On October 22, 2012, Dr. Ian Skelton (U of Manitoba planning professor) led a discussion on Indigenous Design and Planning. According to Skelton, these concepts are important in the context of First Nations water rights because “when you talk about doing anything about water, you’re going to be invoking some concept of a development process – changing the status quo into some other situation.”
The word “development” has many meanings, but is generally associated with the European model, which assumes that development happens by increasing capital through privatization, individuality, and lack of co-operation. There is little room for other worldviews and values, and this model is not appropriate for working with Indigenous communities.
Instead, Skelton suggests the Indigenous model of development. Under this model, development is not focused on profit, but on the relationships between the community and the land base. This model also recognizes that what is appropriate for one community may not be appropriate for the next.
“Each community will have within it the core that will define what the different development process will be like,” Skelton noted. “You’ll have to relate to the context and do things that make sense within it.”
Though historical planning processes often aimed to marginalize minority groups, modern planning can promote equality. The first step is for non-Indigenous planners to recognize the privileges associated with their identity, which will “enable [planners] to set in motion processes which are free from those [privileges],” Skelton advised.
Planners can also promote equality by engaging each community in a culturally and contextually appropriate way, listening to and spending time with community members, and understanding how one’s identity can impact the planning process.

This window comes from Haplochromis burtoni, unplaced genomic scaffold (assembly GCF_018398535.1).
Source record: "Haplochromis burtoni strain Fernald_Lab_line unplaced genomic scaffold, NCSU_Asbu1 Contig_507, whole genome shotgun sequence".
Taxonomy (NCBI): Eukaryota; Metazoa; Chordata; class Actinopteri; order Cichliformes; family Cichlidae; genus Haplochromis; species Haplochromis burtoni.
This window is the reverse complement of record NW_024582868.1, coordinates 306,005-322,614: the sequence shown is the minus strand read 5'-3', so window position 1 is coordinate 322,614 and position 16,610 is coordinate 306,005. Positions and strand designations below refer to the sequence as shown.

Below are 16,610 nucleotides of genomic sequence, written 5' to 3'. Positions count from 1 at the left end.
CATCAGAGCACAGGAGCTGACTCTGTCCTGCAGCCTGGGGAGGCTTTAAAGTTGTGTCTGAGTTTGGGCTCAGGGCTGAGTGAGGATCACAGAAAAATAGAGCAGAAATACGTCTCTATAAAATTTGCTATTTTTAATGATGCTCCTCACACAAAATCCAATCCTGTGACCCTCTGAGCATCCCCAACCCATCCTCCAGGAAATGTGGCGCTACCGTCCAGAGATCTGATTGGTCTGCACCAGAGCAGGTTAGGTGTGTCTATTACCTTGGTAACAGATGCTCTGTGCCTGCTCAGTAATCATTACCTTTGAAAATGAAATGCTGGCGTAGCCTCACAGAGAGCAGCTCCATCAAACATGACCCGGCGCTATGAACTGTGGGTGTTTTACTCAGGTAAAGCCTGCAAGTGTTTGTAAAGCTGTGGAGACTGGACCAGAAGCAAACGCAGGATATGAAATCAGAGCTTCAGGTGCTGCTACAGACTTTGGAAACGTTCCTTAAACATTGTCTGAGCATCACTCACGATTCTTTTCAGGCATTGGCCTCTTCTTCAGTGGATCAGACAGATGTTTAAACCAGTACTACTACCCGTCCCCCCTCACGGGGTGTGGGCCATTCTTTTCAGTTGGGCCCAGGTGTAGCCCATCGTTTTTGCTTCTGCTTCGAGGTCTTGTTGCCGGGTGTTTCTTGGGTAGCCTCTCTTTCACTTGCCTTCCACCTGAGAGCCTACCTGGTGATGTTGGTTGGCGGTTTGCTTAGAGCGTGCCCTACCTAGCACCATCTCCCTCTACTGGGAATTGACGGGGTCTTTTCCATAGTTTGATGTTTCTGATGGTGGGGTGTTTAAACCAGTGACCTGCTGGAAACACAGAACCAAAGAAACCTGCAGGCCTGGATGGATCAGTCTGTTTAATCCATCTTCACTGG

Skelton and students in the University of Manitoba’s Indigenous Planning Studio strive to incorporate these principles in their partnerships with First Nations communities in Manitoba. They believe that, above all else, “Indigenous planning must be led by Indigenous development.”
The Critical Conversations seminar series is designed to start an ongoing conversation on First Nations and the Right to Water. Each week we will post some of the most interesting questions raised by our audience.
Issues discussed this week:
What kind of work have you done in the Island Lake region, which has serious water and wastewater issues?
Skelton said that this summer, he and other planners worked with a group from Garden Hill First Nation to start a long-term planning process. Together, the group made an Oji-Cree video of community members’ experiences during the planning process in hopes of increasing understanding of and support for the planning process. “I hope and anticipate that we will work with them again soon,” Skelton said.
What kinds of projects are done by the Indigenous Planning Lab?
One planning student shared that she is working with Sapotaweyak Cree Nation. “We’re going to do a cultural mapping exercise… to determine some sacred area buffer zones where there should not be development.”
Two other planning students have recently partnered with Brokenhead Ojibway Nation. “It’s our first year working with them, so we’re just starting off working towards a land use plan. Right now we’re starting to create a bond with them.”